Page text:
The Neutral Zone of Free Expression

The Neutral Zone of Free Expression, what is it?

A Neutral Zone is a sort of “buffer zone“, or “No Man’s Land” that lies between the boundaries of two or more territories or areas. When talking about “Our Rights”, the “Neutral Zone of Free Expression” is the “Grey Area” between the rights of two or more people or groups. This is the area where conflicting rights meet head on and interfere with each other.

In this article I would like to touch upon the subjects of “Free Speech” and “Free Expression”, I would also like to discuss some aspects concerning why ‘Free Speech isn’t always Free” and use the situation of “Removing Holocaust-deniers pages from Facebook” as a prime example. I also wish to write a little about Brian Cuban and his fight to have these ‘hate groups’ removed from Facebook. Let’s begin with Brian Cuban.

The Plight of Brian Cuban

Today I read Brian Cuban’s the latest entry in his notes on his Facebook page. The entry was entitled “A Final Word (for now) On Holocaust Denial” and is a part of the on-going issue of ‘removing holocaust-deniers pages from Facebook”.

In the opening paragraph Brian stated:

“It has never been my intention to minimize the “idea” of free speech in the Facebook realm regardless of the actual application of the 1st amendment. I value the concept of the free and open exchange with every bone in my body. I also understand that FB is attempting to shape its policies to mirror 1st amendment ideals to encourage “free speech”. This is commendable.”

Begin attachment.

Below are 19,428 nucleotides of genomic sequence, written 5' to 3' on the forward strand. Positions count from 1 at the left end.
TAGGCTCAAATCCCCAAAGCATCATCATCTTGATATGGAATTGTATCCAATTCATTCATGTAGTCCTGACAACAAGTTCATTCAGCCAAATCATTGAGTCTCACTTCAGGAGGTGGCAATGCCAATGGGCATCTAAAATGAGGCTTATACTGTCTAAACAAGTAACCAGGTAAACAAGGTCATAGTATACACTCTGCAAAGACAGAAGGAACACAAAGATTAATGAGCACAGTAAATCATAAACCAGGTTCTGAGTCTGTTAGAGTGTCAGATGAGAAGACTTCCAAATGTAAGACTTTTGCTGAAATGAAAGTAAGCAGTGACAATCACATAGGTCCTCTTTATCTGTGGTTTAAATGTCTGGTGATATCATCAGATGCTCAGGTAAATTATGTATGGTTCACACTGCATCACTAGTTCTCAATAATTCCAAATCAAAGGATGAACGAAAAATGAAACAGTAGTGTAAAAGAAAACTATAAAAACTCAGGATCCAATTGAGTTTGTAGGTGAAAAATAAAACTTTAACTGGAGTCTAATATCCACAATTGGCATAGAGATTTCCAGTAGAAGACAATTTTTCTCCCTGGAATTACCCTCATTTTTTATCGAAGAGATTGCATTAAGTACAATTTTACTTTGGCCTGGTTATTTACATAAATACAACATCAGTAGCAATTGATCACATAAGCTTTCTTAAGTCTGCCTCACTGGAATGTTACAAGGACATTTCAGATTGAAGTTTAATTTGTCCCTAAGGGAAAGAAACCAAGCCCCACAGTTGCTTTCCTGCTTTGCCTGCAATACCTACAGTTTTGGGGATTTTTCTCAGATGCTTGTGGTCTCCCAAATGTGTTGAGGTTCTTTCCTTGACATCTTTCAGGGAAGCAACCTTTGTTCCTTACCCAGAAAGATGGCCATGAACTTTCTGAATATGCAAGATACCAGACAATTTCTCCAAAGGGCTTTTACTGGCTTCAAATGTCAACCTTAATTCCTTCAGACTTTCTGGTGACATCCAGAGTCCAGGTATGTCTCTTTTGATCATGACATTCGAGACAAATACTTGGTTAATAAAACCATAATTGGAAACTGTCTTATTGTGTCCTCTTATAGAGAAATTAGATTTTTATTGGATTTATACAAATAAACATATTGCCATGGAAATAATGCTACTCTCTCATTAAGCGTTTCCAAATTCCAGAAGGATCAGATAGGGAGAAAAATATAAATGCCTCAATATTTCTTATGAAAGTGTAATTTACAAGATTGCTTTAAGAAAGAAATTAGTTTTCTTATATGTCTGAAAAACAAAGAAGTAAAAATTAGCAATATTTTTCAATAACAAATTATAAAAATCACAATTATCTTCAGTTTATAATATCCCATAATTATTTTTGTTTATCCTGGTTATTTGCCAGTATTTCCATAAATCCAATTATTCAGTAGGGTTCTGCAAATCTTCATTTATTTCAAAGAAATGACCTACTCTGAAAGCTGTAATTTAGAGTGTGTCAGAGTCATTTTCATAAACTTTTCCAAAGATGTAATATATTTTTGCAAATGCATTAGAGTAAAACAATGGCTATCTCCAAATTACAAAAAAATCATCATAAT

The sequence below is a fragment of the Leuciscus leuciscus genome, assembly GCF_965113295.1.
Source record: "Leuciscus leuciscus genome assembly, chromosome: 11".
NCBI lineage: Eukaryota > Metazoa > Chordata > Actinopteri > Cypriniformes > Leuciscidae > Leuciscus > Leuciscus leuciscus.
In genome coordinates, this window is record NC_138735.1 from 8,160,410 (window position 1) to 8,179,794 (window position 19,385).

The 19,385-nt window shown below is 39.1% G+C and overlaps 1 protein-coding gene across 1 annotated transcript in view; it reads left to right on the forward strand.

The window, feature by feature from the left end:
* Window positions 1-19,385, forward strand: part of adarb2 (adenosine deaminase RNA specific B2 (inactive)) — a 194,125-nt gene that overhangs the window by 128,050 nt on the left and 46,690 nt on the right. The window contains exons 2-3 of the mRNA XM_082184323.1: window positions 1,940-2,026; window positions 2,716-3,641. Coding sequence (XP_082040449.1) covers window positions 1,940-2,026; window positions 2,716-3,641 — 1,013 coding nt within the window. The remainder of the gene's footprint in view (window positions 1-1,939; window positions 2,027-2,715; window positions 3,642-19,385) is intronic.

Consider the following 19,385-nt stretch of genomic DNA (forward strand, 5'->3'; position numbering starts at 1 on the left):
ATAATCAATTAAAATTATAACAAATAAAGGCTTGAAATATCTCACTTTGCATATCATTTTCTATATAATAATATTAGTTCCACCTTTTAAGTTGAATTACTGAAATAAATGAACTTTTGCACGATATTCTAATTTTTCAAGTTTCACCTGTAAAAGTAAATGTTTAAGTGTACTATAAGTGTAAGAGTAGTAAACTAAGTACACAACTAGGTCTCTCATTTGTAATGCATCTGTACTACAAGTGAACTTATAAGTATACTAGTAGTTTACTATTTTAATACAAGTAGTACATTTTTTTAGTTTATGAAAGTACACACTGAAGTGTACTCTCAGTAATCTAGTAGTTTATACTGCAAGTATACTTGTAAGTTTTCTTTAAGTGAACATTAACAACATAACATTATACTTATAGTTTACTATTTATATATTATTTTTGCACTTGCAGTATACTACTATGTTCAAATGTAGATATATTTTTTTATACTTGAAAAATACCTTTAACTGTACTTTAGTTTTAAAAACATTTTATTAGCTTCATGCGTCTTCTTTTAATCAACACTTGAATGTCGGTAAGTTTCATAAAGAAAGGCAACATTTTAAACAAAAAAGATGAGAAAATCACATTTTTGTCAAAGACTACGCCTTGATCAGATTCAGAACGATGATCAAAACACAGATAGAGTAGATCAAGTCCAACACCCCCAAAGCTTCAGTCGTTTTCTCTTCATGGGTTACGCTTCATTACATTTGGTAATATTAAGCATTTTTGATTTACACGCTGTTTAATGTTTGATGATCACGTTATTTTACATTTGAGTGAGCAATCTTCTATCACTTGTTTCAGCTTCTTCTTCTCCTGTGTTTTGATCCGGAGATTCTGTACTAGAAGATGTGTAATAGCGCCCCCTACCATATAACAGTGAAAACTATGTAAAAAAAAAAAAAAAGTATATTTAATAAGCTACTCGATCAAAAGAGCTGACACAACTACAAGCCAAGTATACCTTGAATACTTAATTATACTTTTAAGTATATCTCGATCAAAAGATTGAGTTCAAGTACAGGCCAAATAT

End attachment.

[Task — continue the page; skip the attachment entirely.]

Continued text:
I feel compelled to comment upon this comment because I have been reading Brian’s articles and commentaries for over a year now and I firmly believe that he is one man who “never intended” to “minimize the idea of Free Speech” in any way, whether the comments he made concerned Facebook or any other social site on the Internet. I believe Brian actually values the concept of “Fee and Open Exchange”, perhaps he values it even more than I do. Furthermore I believe Brian feels that FB does make the “attempt” to ”shape its policies to mirror the 1st Amendment ideals” in order to ‘encourage Free Speech” and he doesn’t intend to make it seem as if Facebook is some evil entity hell-bent on destroying ‘the rights and freedoms” of it’s membership in some on-going pursuit of some deep, dark Facebook agenda.

I have no doubt that Mr. Cuban is as concerned about our rights and freedoms as I am and it bothers him how some people out there utilize such honorable ideas as “The Freedom of Speech” and “The Freedom of Expression” as a protection to spread their own agenda of hatred, intolerance and warped sense of justice. It may also bother Brian that so many people who were born and raised in America, educated in our schools, and lived in this country their entire lives are unaware o f what our rights and freedoms truly mean.

Brian seems knowledgeable about our rights, as well as the responsibilities that goes along with our rights and freedoms. This knowledge is shown when he states:

“There however is a fundamental difference in how Mr. Zuckerberg and I view this idea. To overuse a cliche, while we have free speech in this country, not all speech is in fact free. Certainly not hate speech.”